Well, here we are again. It's always such a pleasure.
So lately I've been working mostly with input. More specifically, I've finished integrating support for Playstation and Xbox controllers.
At first I wasn't sure if the game would work well with a controller. If you're playing with a mouse, you can just place the crosshair over the enemy, and you'll know you're aiming the right way.
With a controller, it's not as easy, because you're moving the joystick in a direction, and not to a specific location on your screen. This means you'll pretty much have to guess where to aim.
Luckily, when I tested the game with a controller, it turned out really well, and I could aim almost as good as with a mouse. More importantly, I was having way more fun. So yes, Story of a Cube works really well with a controller!
Dynamic Input Switching
I made controller support work out of the box. All you need to do is plug in the controller and it will work. I've also made the system dynamic. For example, say that you're playing the game with a mouse and keyboard.
You change your mind, and want to use a controller instead. As soon as you move the stick on the controller, the crosshair showing where your mouse is will go away, and the camera's position will now change depending on which direction you're aiming, and not depending on the cursor's position relative to the player.
May not look like anything special, but there's a lot going on behind the scenes.
Story of a Cube features a set of special weapons. Well, not all of them are weapons. Let's call them abilities instead. These abilities all share the same cooldown, displayed on one of the aiming reticles.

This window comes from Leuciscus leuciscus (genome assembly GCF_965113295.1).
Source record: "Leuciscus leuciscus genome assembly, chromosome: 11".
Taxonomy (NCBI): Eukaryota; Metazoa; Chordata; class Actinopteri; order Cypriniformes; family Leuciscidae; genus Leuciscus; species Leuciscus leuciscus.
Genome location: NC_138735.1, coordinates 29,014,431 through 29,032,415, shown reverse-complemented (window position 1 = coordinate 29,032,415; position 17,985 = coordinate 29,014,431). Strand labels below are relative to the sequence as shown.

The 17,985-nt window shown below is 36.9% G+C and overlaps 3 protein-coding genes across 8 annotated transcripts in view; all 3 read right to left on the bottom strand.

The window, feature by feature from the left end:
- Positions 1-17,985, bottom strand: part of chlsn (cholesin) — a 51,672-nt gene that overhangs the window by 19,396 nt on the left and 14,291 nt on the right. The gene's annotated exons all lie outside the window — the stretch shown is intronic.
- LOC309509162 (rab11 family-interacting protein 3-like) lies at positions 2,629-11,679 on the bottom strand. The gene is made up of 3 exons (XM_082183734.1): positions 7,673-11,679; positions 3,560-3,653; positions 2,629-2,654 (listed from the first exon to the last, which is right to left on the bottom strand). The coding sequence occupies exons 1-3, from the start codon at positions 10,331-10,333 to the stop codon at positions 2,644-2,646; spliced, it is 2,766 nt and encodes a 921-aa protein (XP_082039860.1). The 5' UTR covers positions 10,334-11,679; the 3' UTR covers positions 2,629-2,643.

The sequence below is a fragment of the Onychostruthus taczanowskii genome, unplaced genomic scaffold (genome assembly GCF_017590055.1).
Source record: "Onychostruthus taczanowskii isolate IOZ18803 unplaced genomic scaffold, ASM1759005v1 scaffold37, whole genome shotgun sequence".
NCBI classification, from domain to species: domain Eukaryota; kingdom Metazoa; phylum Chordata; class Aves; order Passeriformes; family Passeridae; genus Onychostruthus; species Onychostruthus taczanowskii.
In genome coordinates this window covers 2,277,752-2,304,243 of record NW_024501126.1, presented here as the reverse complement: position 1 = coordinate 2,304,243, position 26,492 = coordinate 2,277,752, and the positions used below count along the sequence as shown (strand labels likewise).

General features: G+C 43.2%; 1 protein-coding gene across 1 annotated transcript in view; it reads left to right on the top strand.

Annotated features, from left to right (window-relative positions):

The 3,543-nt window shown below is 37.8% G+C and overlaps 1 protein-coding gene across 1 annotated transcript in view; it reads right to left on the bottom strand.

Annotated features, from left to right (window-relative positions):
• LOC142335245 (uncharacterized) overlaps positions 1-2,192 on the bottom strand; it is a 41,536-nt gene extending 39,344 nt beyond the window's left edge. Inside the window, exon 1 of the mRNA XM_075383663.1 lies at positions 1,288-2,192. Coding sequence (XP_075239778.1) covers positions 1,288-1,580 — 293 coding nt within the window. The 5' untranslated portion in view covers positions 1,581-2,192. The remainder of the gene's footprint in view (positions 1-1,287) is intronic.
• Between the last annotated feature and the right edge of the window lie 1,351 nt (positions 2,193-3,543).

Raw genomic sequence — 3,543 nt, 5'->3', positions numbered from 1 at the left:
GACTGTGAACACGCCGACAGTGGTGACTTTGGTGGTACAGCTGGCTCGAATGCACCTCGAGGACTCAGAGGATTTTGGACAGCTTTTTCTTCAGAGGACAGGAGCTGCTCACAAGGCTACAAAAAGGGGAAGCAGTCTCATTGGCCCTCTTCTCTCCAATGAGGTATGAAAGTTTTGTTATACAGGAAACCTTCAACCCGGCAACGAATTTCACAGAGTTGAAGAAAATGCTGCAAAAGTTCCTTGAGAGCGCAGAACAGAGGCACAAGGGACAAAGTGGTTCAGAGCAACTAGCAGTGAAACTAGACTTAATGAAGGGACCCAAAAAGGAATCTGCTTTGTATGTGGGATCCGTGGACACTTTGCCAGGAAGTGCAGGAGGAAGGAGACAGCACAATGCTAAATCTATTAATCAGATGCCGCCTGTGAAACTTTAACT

Previously, there was only one special ability; slow motion. This ability makes time four times slower than usual, and it looks pretty awesome. It's useful if you need to dodge a lot of bullets at the same time, or if you're having trouble getting past an obstacle.
While the slow motion is activated, it slowly depletes your white circle reticle, and when it runs out, it needs a few seconds to recharge. If it's recharged enough, you'll be able to activate the recently added, even more awesome abilities as well. So what are these new abilities?
I don't know why it's called this. It really has nothing to with blinking. I mean, we can all blink with our eyes, that's certainly no special ability. Anyway, someone apparently decided that blinking also should mean short distance forward teleportation. So that's pretty cool.
In Story of a Cube, the special ability of blinking will move you forward really fast. It depletes half of the cooldown-circle, so if it's fully charged, you can blink twice in a row. It's useful for getting out of bad places and dodging in the very last second.
The most awesome special ability is definitely the next one:
The Bullet Bomb
I like bullet hell games. A lot. I've taken quite a bit of inspiration from them when working on the game, and especially when designing this attack.
The bullet bomb, for the lack of a better name, is an attack that fires a total of 216 bullets in a spiral around you. It requires your cooldown to be fully recharged in order to fire. It may seem a bit overpowered, and that's probably because it is. That's why you won't be able to unlock it until later in the game when you really need it.
That'll be it for today. Go ahead and share, comment and follow on twitter if you feel like supporting, and thanks for reading!